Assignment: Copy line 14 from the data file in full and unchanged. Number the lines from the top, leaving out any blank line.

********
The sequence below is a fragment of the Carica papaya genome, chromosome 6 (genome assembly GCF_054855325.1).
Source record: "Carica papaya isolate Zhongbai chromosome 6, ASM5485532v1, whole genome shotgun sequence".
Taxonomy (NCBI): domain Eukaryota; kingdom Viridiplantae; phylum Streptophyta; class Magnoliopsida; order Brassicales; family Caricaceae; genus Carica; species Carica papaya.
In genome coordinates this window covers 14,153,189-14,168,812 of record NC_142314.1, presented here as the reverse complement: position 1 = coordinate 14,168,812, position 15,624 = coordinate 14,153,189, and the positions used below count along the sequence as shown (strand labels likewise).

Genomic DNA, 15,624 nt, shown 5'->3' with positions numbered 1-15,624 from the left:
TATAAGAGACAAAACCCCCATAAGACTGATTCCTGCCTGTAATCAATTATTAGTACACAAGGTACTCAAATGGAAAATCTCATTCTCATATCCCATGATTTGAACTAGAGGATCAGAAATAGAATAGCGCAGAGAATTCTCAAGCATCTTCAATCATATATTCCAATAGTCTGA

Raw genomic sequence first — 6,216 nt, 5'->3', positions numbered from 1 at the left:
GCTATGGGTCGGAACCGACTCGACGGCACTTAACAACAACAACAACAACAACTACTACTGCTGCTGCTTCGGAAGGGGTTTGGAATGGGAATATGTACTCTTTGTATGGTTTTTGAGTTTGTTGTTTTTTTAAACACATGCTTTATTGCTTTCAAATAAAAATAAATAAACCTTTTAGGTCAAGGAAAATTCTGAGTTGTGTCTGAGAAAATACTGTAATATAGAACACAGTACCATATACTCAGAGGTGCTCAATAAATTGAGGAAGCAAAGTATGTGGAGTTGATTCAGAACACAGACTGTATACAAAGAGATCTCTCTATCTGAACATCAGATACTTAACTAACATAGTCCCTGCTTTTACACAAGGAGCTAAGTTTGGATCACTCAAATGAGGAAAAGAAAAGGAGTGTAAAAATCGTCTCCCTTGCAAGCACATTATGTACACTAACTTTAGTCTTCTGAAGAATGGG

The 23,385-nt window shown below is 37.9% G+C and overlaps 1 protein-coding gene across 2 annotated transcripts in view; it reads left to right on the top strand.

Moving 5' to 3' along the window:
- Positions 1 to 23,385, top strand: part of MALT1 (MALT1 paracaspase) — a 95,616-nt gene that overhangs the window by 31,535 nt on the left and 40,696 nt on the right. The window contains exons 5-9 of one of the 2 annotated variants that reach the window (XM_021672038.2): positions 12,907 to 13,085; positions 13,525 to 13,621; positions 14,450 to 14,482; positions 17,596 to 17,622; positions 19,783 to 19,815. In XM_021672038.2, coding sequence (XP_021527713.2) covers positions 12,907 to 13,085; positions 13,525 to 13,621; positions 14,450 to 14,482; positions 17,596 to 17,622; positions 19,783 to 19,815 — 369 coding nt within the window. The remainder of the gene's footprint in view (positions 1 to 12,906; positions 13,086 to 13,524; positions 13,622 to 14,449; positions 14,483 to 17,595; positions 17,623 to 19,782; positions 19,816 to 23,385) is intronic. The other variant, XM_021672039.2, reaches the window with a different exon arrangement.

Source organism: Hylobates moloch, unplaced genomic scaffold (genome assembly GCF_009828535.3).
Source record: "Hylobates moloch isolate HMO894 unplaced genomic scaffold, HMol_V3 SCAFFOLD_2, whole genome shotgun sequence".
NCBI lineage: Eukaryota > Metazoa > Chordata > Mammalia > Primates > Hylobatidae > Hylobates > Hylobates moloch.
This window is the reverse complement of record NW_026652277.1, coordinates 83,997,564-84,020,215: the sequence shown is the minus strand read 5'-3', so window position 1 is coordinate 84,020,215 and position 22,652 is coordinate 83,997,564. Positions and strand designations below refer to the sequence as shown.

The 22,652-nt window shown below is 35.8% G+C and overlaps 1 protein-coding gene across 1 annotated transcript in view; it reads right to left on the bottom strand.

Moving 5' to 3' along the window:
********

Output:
NCBI lineage: Eukaryota > Metazoa > Chordata > Mammalia > Primates > Hylobatidae > Hylobates > Hylobates moloch.